Georgia Dome imploded after 25 years of memories - CBS46 News

Georgia Dome imploded after 25 years of memories

Source: WGCL Source: WGCL

The Georgia Dome is now a distant memory after the stadium was imploded early Monday morning.

The stadium was downed at 7:30 a.m. and several people crowded the area to catch a glimpse of the implosion, including Atlanta officials and past politicians. 

"A lot of things happened in that dome," said Carttrell Coleman.

Coleman says the Georgia Dome is an Atlanta landmark and he captured what he could on his camera. 

The dome has been reduced to rubble and crews used 4,800 pounds of explosives to knock it down. 

Larry Prescott is the senior engineering adviser for MARTA. He tells CBS46 that pre-inspections for the Georgia Dome implosion include reading from the seismic sensors in the walls of the rail tunnels under the dome.

"It's actually just a little tube with a vibration sensor in it and when it vibrates it records electronically and transmits externally.  Just up down left and right," said Prescott.

Industry standards allow vibrations of two inches per foot. They expect none higher than 1.47 inches per foot for the implosion.

"If it's within parameters, we are good to go," continued Prescott. "If it's not in parameters then we go into a little more details safety wise in monitoring any issues we may have."

But above ground, MARTA had another issue to worry about. The dust cloud that comes from the implosion.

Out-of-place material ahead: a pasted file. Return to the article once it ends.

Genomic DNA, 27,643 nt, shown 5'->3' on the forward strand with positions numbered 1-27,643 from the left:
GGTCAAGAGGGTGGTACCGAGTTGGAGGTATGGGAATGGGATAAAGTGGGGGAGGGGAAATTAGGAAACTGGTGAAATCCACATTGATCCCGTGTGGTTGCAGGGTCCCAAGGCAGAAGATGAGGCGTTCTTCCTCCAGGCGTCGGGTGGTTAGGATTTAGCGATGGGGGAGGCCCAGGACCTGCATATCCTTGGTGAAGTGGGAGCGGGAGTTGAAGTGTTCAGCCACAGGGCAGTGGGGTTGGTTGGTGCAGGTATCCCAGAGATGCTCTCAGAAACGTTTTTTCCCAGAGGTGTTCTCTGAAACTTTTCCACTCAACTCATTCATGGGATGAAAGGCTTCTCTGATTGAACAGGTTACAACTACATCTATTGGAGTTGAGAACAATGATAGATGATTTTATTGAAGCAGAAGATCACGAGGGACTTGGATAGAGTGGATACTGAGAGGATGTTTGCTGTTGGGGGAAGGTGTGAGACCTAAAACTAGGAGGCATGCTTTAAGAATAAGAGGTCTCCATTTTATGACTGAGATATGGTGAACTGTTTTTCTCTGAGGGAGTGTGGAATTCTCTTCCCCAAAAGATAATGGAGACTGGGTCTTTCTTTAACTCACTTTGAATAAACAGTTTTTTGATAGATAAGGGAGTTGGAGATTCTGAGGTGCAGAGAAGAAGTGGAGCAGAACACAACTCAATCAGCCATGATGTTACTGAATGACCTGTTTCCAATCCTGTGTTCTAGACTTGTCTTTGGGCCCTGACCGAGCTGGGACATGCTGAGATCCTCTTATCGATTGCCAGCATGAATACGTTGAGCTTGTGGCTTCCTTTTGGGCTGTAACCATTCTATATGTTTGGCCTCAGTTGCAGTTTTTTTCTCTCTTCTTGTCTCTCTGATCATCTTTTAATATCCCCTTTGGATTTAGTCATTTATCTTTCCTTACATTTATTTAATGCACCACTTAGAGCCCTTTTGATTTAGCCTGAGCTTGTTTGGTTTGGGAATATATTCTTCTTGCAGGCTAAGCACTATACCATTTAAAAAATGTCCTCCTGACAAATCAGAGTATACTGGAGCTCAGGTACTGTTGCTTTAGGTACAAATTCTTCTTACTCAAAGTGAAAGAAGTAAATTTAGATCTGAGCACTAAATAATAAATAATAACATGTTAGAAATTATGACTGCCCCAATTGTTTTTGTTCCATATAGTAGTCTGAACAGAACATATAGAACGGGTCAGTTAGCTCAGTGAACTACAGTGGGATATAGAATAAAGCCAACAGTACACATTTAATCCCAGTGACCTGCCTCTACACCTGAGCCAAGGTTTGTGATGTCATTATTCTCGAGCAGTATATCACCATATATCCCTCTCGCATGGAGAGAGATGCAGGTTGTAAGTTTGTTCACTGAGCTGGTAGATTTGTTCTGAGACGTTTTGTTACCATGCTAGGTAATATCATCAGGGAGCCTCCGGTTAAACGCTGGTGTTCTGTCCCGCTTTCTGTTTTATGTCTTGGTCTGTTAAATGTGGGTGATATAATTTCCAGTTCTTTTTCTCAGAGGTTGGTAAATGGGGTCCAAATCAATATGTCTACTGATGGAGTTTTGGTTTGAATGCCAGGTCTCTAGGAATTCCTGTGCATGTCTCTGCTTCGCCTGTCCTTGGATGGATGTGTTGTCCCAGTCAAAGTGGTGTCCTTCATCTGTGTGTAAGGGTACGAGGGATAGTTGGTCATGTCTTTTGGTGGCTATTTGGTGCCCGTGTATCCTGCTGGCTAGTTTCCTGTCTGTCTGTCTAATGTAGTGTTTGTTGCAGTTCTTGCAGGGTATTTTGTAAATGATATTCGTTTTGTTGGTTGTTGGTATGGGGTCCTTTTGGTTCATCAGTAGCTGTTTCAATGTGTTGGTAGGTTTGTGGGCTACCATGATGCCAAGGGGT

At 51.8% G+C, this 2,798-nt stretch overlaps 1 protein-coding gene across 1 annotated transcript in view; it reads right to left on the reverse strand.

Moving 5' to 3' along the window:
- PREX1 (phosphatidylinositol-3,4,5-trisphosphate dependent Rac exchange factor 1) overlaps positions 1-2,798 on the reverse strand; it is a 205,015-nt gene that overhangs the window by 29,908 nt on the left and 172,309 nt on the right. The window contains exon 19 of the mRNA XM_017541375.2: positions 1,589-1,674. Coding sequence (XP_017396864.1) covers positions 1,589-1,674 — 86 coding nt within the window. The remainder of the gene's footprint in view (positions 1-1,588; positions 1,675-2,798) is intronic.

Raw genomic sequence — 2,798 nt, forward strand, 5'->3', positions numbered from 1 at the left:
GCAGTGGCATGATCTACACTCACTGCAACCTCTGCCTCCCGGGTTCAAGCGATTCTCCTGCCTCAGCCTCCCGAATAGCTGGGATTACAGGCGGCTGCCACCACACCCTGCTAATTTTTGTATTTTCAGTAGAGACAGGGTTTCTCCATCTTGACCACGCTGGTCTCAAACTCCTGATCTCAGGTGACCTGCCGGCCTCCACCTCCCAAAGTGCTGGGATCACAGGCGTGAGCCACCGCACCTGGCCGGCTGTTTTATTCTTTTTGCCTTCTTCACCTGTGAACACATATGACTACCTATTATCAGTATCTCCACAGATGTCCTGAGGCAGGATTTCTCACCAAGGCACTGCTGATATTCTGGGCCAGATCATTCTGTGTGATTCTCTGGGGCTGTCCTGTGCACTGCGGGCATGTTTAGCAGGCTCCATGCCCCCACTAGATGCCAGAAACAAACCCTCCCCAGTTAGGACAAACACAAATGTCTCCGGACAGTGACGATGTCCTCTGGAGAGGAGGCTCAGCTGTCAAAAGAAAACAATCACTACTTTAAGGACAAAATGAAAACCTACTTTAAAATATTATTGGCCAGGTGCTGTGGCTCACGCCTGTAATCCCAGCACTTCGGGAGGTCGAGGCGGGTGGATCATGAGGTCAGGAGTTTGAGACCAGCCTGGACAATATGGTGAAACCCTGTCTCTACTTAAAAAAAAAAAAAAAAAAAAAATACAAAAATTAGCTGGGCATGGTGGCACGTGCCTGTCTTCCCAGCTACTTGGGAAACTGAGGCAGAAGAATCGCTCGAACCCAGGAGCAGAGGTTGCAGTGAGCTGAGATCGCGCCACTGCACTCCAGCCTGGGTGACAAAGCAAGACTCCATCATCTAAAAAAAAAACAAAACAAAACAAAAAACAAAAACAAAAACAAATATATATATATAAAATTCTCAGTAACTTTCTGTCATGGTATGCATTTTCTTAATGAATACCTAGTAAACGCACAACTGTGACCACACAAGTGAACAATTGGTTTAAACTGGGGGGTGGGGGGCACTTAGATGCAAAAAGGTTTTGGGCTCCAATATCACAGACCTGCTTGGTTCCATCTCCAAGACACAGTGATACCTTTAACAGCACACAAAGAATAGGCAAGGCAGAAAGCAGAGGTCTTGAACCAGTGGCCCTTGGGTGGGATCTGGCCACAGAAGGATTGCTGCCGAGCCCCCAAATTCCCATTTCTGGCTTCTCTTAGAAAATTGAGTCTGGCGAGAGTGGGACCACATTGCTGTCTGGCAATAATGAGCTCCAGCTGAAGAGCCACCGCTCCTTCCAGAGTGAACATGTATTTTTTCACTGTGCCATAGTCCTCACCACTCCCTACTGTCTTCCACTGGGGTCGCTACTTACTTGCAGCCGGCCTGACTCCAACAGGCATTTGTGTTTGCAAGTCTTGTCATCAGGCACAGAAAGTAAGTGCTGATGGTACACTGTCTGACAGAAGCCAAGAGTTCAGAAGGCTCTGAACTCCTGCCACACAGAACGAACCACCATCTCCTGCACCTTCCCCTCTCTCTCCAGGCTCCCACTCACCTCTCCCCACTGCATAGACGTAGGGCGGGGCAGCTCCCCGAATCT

"They are doing some misters in the area and doing a lot of screening.  We are putting up plastic sheeting you may have seen at the Omni and Vine City stations to keep the dust from getting into our stations," said Prescott.

"Man, my heart is going to drop just as fast. Hopefully tears won't fall as fast," said Jantzen Kendall.

Kendall is a lifelong Falcons fan who says the dome's implosion marks the end of an era in Atlanta as well as the start of something special. 

"'It's a little painful to see it go. But I know what the future holds, so I'm okay with the move," said Kendall.

The move next door to the Mercedes-Benz Stadium, which is new home of the Falcons and Atlanta's newest landmark. 

Rick Cuppetilli is one of the executives in charge of the dome demolition and almost immediately conducted an inspection of the aftermath.

"It was beyond my expectations," Cuppetilli said. "I see one little nick we didn’t note before. I don’t know if we missed it in a frame."

The only blemish appears to be a half-inch scratch next to a door frame on Mercedes-Benz Stadium. In addition, there are two walls of the Dome still standing.

"It’s pretty normal for a demolition implosion effort of this type to have a small percentage of the remaining structure intact and that’s exactly what you see there," says Wayne Wadsworth, who was in charge of the demolition. 

The walls will be knocked down in the coming days with heavy machinery and they pose no threat to public safety.

"From our current visual inspections, we can see the concrete looks like it’s fully intact, meaning the frame, the columns, everything was intact in that section so it all appears to be structurally sound," says Wadsworth.

The clean-up will begin this week and the Dome debris will be removed by February.

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